I just looked at the dates on my blog settings. It has been over a month since my last blog post! I really need to set a writing schedule and stick to it. The spring was a little hectic and now that the summer is here, I find myself having more time to reflect. I just finished my first full year in building administration and to say I learned a lot would be an understatement. Here are some of my reflections on this past school year and my goals for the next few years to come.
There are a lot of things that take you away from what you feel is important in schools.
For me, I think teaching and learning is and should be the most important function of our schools. Everything that occurs in our schools should revolve around learning. Learning can take a lot of forms. It should not always be thought of as a process by which students sit in desks, listening to a teacher while he or she writes on a smart board. Teachers can learn a new instructional strategy from a PLC meeting. I can learn something new through a conversation over coffee with a fellow administrator. There are a lot of things that take up our time in education, but we need to make sure to make teaching and learning our priority. In the years to come, I will continue to keep this belief close to my heart, make time everyday to get into classrooms to observe and give feedback to learners and keep current on how learning evolves in our society.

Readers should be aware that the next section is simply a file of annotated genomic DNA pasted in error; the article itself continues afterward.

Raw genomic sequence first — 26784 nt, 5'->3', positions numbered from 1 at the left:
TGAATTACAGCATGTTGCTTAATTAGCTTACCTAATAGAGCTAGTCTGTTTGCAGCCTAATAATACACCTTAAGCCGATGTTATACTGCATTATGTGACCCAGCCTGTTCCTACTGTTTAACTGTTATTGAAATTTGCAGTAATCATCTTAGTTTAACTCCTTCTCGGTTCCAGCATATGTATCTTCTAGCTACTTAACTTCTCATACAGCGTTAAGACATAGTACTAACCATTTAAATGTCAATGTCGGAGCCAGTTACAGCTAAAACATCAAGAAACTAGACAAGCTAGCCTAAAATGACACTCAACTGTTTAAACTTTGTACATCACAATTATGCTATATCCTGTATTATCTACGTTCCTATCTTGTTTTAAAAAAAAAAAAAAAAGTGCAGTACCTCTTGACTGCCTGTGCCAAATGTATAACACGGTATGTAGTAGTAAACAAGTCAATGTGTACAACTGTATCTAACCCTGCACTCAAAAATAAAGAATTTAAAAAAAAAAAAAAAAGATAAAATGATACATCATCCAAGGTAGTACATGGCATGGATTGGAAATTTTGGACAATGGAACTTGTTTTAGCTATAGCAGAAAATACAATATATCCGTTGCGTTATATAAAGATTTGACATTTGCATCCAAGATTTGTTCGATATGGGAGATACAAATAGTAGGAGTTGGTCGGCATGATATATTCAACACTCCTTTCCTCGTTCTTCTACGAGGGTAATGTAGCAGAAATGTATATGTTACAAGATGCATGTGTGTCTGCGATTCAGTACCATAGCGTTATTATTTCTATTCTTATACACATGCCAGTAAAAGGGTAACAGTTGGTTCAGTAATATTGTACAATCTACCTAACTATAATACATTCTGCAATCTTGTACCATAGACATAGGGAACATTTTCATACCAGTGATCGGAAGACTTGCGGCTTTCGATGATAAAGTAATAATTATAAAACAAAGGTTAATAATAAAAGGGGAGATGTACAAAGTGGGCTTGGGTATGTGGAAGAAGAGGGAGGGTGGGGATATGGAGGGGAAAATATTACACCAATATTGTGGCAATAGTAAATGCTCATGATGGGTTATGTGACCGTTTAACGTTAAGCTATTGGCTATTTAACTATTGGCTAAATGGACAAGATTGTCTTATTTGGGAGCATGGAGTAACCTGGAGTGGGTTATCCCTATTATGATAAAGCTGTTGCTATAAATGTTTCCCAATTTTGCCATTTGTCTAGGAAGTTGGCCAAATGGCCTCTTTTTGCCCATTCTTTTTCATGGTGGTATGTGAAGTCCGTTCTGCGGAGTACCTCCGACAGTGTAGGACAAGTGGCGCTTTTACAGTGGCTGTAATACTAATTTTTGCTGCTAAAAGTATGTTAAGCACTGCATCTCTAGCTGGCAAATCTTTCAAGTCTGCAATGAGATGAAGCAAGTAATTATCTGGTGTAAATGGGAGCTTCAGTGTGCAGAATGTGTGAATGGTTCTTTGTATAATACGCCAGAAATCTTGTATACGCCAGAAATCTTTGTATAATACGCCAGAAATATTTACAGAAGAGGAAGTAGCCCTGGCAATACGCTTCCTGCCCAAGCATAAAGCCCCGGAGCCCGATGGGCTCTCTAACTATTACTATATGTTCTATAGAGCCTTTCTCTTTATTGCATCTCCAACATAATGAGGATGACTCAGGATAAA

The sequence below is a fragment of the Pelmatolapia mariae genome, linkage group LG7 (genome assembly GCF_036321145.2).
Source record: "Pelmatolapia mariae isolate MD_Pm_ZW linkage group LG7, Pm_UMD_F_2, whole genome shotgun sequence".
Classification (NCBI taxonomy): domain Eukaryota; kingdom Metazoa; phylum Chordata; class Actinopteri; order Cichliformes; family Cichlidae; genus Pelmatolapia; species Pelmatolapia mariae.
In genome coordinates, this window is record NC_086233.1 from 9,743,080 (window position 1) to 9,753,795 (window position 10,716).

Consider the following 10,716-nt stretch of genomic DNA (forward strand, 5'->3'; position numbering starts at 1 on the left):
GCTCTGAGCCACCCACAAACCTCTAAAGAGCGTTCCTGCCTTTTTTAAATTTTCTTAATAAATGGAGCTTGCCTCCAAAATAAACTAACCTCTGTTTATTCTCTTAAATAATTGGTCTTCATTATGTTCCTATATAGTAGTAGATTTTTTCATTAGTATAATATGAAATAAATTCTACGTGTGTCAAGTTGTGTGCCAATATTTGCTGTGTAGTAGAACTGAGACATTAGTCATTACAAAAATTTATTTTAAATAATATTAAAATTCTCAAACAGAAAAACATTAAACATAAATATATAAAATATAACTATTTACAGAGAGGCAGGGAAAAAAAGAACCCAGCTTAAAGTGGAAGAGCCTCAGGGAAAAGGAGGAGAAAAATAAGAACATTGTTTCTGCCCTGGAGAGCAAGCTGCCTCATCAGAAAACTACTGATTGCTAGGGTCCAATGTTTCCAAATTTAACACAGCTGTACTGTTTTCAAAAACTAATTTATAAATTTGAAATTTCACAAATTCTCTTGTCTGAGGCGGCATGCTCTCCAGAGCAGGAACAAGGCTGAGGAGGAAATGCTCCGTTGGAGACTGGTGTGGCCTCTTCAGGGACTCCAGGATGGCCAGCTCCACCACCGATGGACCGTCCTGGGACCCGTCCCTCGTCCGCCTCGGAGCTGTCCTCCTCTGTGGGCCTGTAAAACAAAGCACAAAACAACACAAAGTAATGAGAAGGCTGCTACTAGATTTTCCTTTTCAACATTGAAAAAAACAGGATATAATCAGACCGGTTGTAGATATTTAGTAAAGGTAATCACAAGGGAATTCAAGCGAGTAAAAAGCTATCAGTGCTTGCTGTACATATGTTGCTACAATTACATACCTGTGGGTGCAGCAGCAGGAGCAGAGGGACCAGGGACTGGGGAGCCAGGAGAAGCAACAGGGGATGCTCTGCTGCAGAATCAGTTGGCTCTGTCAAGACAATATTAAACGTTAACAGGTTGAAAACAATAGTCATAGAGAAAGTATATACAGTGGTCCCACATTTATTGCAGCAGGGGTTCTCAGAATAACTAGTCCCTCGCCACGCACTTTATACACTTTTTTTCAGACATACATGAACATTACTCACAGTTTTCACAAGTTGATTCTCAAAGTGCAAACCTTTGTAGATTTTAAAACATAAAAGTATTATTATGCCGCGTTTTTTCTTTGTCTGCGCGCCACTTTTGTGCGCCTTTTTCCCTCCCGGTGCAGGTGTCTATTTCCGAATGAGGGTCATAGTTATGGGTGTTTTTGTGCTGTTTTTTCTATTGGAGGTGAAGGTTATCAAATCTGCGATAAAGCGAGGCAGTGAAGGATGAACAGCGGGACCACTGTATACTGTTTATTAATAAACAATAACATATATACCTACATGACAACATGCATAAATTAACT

I should always seek to improve myself and others.
I made mistakes this year. Some of the mistakes were really dumb and I should have known better. Although I won't make those same mistakes again, I think I might still mess up a time or two. There is always room for growth. From now on, I will try to be more thoughtful in my decision- making and anticipate how my decisions, words, and actions affect other people.
Ask for feedback.
I think some administrators just plug away everyday in their jobs. They don't ask for feedback because they don't want to hear it. I do believe it is important to ask students, teachers, parents, community members for honest feedback. My goal was to ask this question of every teacher in the building at the end of this school year. I didn't get to speak with everyone, but I did get to speak with about half of them. People shared openly and I learned a lot about myself, the history and culture of the district, and the ideas teachers had for areas of improvement. I know that I won't get to everything they discussed, but I know there are ways we can work together to make our school better than it was this year.
What other advice do you have for me as I embark on my second year as a building administrator?